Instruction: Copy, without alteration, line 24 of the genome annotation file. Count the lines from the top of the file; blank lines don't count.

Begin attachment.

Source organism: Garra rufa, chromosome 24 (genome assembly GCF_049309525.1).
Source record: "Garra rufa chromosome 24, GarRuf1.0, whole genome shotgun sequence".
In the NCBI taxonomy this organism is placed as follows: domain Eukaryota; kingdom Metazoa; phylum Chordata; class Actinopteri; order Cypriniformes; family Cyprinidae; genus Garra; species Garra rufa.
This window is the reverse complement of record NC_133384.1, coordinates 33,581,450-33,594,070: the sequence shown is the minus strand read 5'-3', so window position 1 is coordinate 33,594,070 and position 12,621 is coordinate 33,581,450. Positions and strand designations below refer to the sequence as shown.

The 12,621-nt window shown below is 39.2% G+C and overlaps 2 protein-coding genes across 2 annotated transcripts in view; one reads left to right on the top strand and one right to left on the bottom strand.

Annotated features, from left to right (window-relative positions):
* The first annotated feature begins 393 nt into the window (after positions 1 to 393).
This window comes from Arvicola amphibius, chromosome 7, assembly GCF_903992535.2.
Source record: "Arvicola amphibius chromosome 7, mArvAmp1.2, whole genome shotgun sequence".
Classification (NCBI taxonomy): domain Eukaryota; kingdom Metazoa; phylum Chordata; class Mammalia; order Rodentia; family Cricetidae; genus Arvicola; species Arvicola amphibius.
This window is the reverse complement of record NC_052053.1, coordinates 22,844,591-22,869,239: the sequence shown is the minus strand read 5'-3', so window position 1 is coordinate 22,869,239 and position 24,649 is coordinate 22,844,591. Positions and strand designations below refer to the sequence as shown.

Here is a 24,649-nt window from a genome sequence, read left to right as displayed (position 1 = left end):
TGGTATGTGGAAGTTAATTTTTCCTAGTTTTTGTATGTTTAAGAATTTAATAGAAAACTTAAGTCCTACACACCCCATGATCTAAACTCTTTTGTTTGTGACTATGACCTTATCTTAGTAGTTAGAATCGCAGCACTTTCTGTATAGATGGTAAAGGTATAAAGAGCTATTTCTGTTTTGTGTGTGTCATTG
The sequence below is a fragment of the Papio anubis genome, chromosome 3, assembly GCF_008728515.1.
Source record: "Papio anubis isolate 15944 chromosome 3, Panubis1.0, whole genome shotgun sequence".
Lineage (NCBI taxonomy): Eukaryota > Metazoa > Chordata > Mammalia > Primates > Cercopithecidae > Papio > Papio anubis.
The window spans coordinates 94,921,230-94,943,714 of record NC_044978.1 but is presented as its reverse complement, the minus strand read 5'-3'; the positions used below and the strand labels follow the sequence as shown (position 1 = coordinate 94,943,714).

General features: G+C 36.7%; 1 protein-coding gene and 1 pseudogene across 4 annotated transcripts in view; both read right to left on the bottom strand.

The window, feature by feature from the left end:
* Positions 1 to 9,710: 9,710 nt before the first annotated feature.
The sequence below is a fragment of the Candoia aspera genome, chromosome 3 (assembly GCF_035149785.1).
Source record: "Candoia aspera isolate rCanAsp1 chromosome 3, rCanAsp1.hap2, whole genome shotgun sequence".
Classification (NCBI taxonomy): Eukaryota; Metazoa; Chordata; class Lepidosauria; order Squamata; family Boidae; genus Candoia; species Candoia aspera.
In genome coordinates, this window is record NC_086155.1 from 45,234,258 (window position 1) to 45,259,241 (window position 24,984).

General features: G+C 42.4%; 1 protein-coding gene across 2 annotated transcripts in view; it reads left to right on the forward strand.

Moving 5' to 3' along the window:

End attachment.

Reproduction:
In genome coordinates, this window is record NC_086155.1 from 45,234,258 (window position 1) to 45,259,241 (window position 24,984).